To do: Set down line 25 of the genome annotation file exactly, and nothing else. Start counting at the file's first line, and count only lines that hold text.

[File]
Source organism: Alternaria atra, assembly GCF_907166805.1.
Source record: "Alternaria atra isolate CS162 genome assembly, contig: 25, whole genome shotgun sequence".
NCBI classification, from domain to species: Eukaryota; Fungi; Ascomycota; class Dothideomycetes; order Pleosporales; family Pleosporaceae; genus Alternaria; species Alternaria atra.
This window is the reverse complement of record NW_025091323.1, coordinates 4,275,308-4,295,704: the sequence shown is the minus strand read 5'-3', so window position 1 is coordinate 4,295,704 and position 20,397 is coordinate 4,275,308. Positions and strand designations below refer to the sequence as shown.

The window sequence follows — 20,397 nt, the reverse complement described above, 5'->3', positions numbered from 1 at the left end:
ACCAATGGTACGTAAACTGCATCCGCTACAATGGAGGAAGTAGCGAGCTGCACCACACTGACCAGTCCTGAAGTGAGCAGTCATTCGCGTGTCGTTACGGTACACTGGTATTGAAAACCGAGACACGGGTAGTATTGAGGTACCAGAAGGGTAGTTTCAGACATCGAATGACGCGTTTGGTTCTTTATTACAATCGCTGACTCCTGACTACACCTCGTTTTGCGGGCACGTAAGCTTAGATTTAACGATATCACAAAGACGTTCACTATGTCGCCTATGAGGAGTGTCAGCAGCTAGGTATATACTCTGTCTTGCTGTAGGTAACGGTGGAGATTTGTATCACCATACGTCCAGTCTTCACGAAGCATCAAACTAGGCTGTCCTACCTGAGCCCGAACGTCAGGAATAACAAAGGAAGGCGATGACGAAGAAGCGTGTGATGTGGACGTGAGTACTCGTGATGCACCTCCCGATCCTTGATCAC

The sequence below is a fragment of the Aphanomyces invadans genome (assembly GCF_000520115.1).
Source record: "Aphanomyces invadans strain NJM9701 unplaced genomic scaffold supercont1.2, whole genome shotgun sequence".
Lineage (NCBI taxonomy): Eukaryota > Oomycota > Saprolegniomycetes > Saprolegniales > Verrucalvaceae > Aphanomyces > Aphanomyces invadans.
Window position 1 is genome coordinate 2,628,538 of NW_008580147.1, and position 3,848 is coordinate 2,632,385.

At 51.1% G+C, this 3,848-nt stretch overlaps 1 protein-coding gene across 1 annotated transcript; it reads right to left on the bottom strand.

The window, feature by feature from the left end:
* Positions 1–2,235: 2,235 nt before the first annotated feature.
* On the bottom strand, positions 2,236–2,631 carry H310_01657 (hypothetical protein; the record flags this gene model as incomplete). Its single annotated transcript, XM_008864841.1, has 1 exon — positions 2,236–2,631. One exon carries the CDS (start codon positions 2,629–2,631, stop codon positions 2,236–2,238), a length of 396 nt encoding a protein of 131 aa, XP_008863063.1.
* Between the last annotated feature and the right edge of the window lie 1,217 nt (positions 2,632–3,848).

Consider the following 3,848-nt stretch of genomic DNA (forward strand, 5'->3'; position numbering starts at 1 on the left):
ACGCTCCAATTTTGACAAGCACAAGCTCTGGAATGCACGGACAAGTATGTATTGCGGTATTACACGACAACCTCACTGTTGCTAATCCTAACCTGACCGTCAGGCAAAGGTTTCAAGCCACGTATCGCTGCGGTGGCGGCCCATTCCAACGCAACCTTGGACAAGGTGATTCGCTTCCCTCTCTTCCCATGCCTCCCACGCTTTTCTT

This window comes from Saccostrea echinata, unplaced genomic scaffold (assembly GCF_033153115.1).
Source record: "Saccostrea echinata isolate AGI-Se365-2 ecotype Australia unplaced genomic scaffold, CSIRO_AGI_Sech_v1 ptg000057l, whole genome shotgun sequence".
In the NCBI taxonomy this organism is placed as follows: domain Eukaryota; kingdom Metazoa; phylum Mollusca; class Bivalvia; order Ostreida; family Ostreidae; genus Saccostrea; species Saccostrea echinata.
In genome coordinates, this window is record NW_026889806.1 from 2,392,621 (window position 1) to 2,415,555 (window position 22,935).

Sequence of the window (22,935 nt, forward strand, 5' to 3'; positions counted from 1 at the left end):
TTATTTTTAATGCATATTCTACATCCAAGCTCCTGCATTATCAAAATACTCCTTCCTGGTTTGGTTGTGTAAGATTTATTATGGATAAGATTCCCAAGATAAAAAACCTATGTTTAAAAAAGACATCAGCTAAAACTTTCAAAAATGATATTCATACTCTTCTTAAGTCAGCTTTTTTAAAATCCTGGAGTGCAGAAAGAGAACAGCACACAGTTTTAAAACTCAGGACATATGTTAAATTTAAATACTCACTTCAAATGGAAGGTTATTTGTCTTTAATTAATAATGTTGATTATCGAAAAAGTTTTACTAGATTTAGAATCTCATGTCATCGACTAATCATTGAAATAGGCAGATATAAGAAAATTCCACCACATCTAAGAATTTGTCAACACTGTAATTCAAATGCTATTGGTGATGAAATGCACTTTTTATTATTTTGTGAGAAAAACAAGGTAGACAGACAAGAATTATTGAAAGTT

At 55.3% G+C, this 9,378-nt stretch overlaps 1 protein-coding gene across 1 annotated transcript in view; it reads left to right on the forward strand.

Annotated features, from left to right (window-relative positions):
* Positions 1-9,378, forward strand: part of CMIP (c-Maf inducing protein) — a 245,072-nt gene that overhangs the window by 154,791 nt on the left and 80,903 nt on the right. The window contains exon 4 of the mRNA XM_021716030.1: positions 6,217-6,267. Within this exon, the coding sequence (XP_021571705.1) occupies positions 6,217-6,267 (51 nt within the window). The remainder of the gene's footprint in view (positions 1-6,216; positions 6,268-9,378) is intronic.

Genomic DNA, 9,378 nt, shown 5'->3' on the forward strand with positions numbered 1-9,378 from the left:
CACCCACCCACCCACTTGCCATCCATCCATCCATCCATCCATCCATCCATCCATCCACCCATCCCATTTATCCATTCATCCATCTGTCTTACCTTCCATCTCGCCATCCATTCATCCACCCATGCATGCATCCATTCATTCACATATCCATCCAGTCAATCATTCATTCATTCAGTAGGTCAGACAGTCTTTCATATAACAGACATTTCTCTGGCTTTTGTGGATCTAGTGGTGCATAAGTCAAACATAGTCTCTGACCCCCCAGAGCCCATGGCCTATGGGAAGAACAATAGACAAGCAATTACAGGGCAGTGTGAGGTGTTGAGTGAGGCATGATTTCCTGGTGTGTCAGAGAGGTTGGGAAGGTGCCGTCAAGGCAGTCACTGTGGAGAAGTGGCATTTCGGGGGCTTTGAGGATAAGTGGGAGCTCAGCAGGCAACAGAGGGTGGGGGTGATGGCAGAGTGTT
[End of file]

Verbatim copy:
Annotated features, from left to right (window-relative positions):